> 5-sided "hexes" surrounding the vertices. You haven't eliminated
                                > the defensive advantages of having only 5 sides, you've only
                                > spread the problem out.

                                I didn't say to remove these areas from play by making them
                                impassable, but to make their contents less desirable/useful so that
                                they have less of an impact during normal play. e.g.: low resource
                                terrain and/or [the equivalent of] water.

                                Players will then visit these specific areas less often and so the
                                rather minor problem their unique topology inflicts can be minimised
                                without having to resort to any of the other special cases I offered.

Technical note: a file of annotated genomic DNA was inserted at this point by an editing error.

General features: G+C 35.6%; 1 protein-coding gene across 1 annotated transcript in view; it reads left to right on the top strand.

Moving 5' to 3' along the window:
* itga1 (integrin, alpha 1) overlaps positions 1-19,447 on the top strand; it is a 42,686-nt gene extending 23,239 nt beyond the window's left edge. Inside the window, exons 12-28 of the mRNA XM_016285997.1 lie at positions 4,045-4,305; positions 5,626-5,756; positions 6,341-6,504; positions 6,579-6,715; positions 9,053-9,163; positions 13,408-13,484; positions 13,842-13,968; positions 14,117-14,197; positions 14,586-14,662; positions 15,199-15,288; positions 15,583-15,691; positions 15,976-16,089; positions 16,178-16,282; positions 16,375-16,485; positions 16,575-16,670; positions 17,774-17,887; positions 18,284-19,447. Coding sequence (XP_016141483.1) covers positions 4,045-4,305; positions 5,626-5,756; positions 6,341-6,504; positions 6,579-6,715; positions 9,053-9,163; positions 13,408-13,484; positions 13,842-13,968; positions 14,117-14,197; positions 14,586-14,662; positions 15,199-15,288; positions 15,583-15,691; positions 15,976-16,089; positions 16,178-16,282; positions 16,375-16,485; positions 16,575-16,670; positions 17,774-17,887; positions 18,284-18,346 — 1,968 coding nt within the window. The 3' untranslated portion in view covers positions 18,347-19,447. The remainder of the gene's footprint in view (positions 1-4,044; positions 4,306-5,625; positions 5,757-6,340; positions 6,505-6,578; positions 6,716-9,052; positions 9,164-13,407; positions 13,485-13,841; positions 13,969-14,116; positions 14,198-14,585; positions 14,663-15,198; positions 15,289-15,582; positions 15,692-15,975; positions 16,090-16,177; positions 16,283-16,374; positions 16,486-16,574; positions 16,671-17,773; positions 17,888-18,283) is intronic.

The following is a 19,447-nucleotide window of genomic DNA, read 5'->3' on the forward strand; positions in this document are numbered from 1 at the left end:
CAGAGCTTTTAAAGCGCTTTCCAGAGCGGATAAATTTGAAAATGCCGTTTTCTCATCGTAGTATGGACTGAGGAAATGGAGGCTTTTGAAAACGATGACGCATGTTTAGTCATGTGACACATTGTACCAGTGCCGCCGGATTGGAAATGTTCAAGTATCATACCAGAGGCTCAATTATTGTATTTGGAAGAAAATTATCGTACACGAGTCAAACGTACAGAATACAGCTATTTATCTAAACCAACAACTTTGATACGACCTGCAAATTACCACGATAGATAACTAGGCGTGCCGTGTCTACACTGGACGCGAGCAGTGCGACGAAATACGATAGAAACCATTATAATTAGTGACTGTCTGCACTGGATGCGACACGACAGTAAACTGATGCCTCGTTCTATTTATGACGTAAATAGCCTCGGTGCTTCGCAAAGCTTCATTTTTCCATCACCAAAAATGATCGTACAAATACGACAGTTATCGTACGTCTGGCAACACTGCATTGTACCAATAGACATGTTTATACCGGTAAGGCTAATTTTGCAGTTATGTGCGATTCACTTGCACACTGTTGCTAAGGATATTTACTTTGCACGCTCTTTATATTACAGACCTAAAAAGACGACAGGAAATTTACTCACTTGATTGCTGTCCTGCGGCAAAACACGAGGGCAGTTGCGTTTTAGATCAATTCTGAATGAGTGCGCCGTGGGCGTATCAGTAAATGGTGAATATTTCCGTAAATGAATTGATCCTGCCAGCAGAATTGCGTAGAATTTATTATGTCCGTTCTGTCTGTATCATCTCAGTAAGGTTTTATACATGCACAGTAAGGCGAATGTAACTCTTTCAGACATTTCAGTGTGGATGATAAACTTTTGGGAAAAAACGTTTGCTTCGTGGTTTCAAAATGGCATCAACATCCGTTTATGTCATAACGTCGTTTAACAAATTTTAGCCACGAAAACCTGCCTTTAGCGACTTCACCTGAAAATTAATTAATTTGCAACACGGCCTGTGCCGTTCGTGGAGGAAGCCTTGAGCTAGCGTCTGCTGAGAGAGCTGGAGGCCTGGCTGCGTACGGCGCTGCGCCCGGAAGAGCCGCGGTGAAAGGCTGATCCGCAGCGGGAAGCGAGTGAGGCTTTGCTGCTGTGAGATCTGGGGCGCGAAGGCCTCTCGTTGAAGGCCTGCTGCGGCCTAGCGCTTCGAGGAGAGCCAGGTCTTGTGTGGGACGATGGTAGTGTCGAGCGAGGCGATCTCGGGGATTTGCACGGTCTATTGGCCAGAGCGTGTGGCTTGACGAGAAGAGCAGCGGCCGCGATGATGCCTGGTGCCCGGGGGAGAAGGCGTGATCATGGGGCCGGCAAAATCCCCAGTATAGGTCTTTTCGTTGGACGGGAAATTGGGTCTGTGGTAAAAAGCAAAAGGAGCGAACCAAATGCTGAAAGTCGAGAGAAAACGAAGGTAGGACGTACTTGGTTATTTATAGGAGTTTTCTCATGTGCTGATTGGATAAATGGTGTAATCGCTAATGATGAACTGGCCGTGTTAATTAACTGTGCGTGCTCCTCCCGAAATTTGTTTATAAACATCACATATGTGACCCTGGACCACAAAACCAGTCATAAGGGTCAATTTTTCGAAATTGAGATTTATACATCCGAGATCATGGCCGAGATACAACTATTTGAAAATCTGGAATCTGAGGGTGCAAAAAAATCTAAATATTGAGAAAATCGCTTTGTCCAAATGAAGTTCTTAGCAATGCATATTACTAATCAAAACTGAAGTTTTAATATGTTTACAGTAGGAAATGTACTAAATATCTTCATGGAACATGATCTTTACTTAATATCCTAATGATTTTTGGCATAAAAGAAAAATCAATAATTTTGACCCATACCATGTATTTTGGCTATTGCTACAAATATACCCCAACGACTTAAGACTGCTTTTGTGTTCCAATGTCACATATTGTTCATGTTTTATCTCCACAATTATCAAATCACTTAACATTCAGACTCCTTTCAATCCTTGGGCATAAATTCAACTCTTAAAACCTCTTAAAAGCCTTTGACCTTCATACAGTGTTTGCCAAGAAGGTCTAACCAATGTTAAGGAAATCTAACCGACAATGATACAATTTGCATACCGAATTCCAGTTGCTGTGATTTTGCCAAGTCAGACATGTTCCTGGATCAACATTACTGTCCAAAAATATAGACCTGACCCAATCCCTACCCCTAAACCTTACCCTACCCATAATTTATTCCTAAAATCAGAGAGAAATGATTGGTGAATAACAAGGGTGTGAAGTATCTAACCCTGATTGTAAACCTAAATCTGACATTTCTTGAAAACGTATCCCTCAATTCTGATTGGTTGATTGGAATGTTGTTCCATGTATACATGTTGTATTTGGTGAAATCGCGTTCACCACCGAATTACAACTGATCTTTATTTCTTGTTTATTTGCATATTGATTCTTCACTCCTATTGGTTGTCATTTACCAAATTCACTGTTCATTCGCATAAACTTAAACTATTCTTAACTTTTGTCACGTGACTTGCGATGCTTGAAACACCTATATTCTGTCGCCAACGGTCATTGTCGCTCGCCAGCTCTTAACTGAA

---

                                If you were really intent on retaining full hexagonal movement across
                                the whole map you could remove the vertex squares from play and
                                allocate their map space to the surrounding hexagons. Visually these
                                hexagons would now look like pentagons all touching a common point
                                (the vertex itself). Allowing units to "cross the diagonal" of the
                                vertex in question would ensure that every region on the map has six
                                full movement directions.

                                -Phil
                              • Brandon J. Van Every
                                ... This is equivalent to keeping the hexagons + square arrangement, and saying that anytime the square is moved into, the unit is immediately moved out the
                                Message 15 of 15 , Jun 27, 2001